Across Nigeria, people are praying for the return of Leah Sharibu. The 15-year-old was one of more than 100 schoolgirls who were abducted by a faction of the jihadist sect Boko Haram last month in the northeastern town of Dapchi.
On Wednesday, the militants released nearly all of the girls, except for five who died on the way to Dapchi — and Leah.
She was the sole Christian among the group, and her family believes that was the reason she was held back.
“They told her to convert to Muslim and she told them that she would not convert to Muslim,” Nathan Sharibu, Leah’s father, told VOA. “I don’t want my daughter to be converted to any religion than Christianity.”
The residents of Dapchi, whom are predominantly Muslim, have been visiting the Sharibu house and voicing support for the Sharibu family. Local Christians are doing the same. People in both groups are demanding the Nigerian government to do something to secure her release.
But some of those demands have taken an angry, political tone. The Christian Lawyers Fellowship of Nigeria accused the federal government of allowing Leah to remain in captivity “on account of her religious faith.”
Those types of comments have sparked concern that this week’s events could heighten tensions in a country that has seen periodic, deadly bouts of sectarian violence between Christians and Muslims or various ethnic groups.
“Sadly, this particular incident has basically twisted the knife of division in Nigeria a little more,” said Emmanuel Ogebe, a U.S.-based Nigerian lawyer and rights activist. “The terrorists just really ruined things by keeping Leah back. That wasn’t necessary.”
Boko Haram is divided into several factions, but two have emerged as the most prominent. The original group, led by Abubakar Shekau, is still believed to be the larger one. In 2015, Shekau pledged allegiance to the Islamic State militant organization. However, IS recognized Abu Musab al-Barnawi, the alleged son of Boko Haram founder Mohamed Yusuf, as the new leader of Boko Haram.
Al-Barnawi broke away from Shekau and his group is believed to be the relatively less violent one.
Moses Ochonu, a history professor at Vanderbilt University in Tennessee, has conducted extensive research on the Boko Haram insurgency. He says both factions want to trigger a war between Muslims and Christians, do away with the Nigerian government and set up an Islamic caliphate. Where they diverge, he says, is in tactics.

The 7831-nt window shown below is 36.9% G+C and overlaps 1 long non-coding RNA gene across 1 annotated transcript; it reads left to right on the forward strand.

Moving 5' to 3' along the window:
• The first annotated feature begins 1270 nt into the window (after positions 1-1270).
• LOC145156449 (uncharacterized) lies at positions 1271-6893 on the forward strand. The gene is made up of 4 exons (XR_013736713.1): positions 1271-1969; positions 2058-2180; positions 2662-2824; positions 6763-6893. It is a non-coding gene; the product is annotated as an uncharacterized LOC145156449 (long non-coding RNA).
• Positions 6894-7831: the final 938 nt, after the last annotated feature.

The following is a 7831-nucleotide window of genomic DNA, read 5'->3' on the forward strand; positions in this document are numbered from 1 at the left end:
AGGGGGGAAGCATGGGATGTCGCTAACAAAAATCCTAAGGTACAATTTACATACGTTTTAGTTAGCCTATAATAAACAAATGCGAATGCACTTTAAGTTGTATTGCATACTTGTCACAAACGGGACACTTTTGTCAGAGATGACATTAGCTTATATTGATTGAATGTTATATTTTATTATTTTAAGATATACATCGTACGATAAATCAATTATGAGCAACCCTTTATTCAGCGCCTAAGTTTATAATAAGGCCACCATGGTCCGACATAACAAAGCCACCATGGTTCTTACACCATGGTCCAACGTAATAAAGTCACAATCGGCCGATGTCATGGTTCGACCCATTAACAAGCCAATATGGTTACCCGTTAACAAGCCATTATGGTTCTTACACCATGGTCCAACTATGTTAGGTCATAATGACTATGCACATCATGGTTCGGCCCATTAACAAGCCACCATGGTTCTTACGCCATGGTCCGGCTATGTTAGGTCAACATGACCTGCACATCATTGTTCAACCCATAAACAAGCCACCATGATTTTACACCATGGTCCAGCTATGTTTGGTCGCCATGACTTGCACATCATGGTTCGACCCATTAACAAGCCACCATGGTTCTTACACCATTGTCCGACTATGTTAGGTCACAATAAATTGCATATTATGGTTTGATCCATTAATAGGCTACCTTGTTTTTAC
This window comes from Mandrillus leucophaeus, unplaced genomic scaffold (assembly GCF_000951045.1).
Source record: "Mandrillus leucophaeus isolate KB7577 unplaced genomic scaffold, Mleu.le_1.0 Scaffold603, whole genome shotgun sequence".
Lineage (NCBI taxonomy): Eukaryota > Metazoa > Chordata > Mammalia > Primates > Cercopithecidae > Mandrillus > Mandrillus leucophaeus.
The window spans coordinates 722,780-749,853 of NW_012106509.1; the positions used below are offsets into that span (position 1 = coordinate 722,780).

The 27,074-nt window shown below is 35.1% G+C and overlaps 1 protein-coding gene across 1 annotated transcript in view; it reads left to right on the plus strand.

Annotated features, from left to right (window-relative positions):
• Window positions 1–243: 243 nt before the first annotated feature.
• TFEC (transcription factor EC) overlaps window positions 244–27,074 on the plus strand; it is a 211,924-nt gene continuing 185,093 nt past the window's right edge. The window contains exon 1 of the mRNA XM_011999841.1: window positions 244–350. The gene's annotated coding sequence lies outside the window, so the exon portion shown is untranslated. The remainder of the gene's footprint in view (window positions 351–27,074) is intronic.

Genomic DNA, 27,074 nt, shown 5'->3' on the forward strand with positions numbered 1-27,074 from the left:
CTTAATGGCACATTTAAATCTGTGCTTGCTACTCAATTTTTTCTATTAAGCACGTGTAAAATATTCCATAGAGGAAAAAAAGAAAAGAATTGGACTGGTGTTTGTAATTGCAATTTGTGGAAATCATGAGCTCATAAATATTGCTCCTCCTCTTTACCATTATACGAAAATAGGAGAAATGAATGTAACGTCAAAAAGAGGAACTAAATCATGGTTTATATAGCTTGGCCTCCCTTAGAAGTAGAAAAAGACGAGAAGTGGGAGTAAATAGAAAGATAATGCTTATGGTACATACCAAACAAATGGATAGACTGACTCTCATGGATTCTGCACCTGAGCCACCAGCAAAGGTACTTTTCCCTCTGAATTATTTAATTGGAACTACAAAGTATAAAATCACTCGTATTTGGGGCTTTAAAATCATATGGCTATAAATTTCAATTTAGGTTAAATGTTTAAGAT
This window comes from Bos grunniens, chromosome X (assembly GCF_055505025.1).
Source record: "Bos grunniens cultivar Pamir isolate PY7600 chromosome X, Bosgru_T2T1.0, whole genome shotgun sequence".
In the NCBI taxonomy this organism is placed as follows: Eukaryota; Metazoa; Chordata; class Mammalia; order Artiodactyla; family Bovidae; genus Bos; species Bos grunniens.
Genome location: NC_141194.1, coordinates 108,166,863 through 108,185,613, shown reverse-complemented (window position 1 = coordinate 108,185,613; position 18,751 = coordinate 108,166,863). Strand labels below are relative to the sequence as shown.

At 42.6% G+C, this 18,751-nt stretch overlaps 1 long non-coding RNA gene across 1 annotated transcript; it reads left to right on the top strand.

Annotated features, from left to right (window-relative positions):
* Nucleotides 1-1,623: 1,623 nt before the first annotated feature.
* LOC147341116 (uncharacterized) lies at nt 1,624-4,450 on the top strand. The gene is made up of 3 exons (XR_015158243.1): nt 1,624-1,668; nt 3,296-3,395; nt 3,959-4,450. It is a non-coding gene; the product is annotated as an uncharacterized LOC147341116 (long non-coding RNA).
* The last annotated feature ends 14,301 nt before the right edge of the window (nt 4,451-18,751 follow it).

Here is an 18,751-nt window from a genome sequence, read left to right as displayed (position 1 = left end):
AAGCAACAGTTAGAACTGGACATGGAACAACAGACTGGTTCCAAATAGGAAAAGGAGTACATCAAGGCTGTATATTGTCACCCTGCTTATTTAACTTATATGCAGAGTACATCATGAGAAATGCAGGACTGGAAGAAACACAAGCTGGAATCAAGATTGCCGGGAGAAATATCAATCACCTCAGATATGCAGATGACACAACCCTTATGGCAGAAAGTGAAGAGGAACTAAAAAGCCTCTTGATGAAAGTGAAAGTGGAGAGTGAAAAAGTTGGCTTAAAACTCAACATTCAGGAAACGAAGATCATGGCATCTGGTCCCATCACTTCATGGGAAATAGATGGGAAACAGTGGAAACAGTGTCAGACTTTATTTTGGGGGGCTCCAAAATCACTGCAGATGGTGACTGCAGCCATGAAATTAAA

“(Al-)Barnawi has always been focused on winning the hearts and minds of people in the northeast,” Ochonu said. “The major issue of disagreement between the two camps has been that al-Barnawi accuses Shekau of alienating people in the northeast of Nigeria, alienating them with his indiscriminate killings and violence.”
Ochonu and others believe that al-Barnawi is conducting a public relations campaign to win support and distinguish his group from Shekau’s. His group is believed to avoid using Muslim girls to carry out suicide attacks, while Shekau’s sect has become notorious for doing so.
During the abduction of the Dapchi schoolgirls, reportedly carried out by al-Barnawi’s faction, no Dapchi residents were killed. Witnesses said the insurgents also told the schoolgirls they would not execute them.
The return of nearly all of the Dapchi girls was met with jubilation among the townspeople. VOA confirmed the source of a video published by the Premium Times newspaper, which showed young men in Dapchi clapping and smiling on the street in front of Boko Haram insurgents who are riding in their vehicles while waving their flag. The Dapchi residents are seen thanking the militants for returning their daughters as well as praying for them in the Hausa language.
Growing support for faction
The video has gone viral in Nigeria. Some worry it shows growing support for al-Barnawi’s faction. VOA spoke with the reporter who obtained the video.
“People are misinterpreting the video,” Mohammed Lere said. “They were celebrating the return of their children. That is it. Everybody who has his loved ones taken away will definitely celebrate his return. … They are saying thank you for our daughters, now go.”
Some analysts doubt that the local communities can distinguish between the Boko Haram factions and feel that al-Barnawi’s PR campaign may not be effective at the grassroots.
“Boko Haram is Boko Haram,” said Kyari Mohammed, a professor at a university in northeastern Nigeria’s Adamawa State. “Yes, it’s not unusual for one faction to present themselves as the more humane face of Boko Haram, but the main crux of the matter is that they are all terrorists and none of them can be said to be friendly to any community.”
However, he admits that he is concerned that the religious divide in Nigeria could get deeper.
The parents of the girls kidnapped in April 2014 from a school in the remote town of Chibok are still waiting for their daughters. The whereabouts of more than 100 of them are still unknown.
“I presume that the reason why the president didn’t [undertake] serious action concerning our daughters is because most of them are Christians,” says Enoch Mark, whose daughter is among the missing Chibok Girls. He is a Christian pastor.
In a statement, Nigerian President Muhammadu Buhari has vowed to rescue Leah Sharibu and said he is fully aware of his duty to protect all Nigerians irrespective of their religious affiliation.